Pediatric Obstructive Sleep Apnea

What is Pediatric Obstructive Sleep Apnea?

Pediatric Obstructive Sleep Apnea (OSA) occurs when sleep is disrupted because of a full or partial airway blockage. It can be caused by obesity since excess fat around the neck can cause the throat to narrow.

OSA is also commonly caused by oversized adenoids and tonsils. More rarely it is a result of a physical abnormality or a neuromuscular condition. No matter the cause, it can have numerous physical, mental and social repercussions.

What are the Symptoms of Pediatric Obstructive Sleep Apnea?

The symptoms of pediatric obstructive sleep apnea may include:

  • Recurrent loud snoring, snorting and gasping during sleep
  • Flaying around in bed
  • Interrupted sleep
  • Bedwetting
  • Poor academic performance
  • Moodiness
  • Behavioral problems

How is Pediatric Obstructive Sleep Apnea Treated?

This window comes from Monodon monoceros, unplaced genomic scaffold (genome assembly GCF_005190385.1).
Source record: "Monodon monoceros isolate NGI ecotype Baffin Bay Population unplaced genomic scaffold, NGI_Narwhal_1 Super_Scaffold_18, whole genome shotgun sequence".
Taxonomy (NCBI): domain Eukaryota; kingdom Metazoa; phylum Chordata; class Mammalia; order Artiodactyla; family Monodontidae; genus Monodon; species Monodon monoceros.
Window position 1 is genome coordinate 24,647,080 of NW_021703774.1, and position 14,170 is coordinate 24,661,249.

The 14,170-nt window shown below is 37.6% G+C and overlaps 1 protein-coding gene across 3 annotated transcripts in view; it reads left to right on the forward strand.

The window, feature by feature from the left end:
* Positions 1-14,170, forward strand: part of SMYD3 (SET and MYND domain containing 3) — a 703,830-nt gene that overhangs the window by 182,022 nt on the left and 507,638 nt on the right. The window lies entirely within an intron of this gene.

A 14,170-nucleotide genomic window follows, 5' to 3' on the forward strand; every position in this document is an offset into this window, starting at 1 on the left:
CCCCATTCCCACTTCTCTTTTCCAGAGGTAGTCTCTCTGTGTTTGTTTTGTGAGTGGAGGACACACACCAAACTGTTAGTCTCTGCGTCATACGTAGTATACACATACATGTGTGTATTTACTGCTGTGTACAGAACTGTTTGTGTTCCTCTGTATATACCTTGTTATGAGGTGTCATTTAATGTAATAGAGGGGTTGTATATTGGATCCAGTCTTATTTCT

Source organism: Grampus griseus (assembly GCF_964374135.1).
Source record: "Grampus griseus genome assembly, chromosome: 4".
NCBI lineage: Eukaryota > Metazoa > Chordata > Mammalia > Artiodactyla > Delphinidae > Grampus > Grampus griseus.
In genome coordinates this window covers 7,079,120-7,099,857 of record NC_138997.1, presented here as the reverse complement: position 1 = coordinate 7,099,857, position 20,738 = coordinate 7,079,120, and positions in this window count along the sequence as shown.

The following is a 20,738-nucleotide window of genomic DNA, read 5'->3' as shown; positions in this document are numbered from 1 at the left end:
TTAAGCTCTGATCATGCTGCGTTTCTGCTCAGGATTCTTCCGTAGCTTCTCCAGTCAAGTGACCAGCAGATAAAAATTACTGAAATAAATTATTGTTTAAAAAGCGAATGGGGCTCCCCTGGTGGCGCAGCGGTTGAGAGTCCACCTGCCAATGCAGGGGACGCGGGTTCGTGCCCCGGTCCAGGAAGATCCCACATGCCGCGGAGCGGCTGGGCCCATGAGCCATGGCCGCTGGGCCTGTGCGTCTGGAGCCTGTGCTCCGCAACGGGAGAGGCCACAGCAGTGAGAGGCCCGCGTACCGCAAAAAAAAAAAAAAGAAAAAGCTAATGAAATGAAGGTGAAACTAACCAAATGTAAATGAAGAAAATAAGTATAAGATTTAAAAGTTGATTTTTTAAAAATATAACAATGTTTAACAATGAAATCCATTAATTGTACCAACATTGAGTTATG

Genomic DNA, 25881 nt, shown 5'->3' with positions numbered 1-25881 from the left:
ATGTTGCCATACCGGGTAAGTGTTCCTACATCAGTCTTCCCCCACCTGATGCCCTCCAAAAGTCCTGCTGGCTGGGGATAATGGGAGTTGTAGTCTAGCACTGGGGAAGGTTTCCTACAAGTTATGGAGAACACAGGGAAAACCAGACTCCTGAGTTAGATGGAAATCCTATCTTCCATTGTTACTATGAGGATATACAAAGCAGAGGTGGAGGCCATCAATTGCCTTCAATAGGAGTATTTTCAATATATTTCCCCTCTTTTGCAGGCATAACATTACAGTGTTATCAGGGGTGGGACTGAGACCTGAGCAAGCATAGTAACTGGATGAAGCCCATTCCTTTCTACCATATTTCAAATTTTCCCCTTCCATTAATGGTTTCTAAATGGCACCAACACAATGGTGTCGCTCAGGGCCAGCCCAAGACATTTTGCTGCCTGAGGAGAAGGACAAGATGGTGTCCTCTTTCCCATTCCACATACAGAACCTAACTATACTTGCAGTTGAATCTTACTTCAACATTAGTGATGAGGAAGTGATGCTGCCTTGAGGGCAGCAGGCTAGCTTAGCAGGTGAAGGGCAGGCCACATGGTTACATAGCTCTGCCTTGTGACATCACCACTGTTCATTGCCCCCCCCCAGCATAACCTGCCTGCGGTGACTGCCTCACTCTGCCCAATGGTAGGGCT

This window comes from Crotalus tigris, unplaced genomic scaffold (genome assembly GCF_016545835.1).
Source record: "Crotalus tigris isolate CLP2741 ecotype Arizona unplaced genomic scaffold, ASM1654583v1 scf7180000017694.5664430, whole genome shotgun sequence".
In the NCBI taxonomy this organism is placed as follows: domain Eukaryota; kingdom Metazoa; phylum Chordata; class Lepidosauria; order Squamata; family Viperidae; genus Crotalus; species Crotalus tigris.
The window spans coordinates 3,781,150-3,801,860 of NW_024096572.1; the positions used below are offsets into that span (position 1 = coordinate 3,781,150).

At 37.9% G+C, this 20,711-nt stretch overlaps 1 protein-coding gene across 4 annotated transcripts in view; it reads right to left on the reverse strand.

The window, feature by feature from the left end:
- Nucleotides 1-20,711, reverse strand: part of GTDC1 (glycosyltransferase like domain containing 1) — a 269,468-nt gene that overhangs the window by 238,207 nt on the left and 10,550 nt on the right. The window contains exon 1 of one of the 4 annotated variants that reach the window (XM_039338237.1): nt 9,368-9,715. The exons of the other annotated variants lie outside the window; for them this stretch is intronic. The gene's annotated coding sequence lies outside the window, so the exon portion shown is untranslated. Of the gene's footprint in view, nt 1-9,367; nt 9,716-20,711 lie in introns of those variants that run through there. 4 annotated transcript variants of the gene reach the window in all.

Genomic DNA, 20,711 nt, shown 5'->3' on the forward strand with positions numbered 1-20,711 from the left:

The treatment of pediatric obstructive sleep apnea depends on the cause of the condition. The child should have a medical examination, and a sleep study may be necessary. Treatment may include:

  • Adenoid and tonsil removal
  • Weight loss
  • CPAP use

When left untreated POS can result in:

  • Increased nighttime urine output and bedwetting problems
  • Social problems with siblings, friends and other sleepover partners
  • Behavioral problems because of a lack of restful sleep
  • OSA may increase the risk of ADD (attention deficit disorder)
  • Reduction of growth hormones that result in developmental delays
  • Obesity caused by a lack of exercise and insulin resistance
  • Increased chance of developing heart problems, high blood pressure or a lung condition
Last Reviewed:
October 08, 2016
Last Updated:
August 24, 2017
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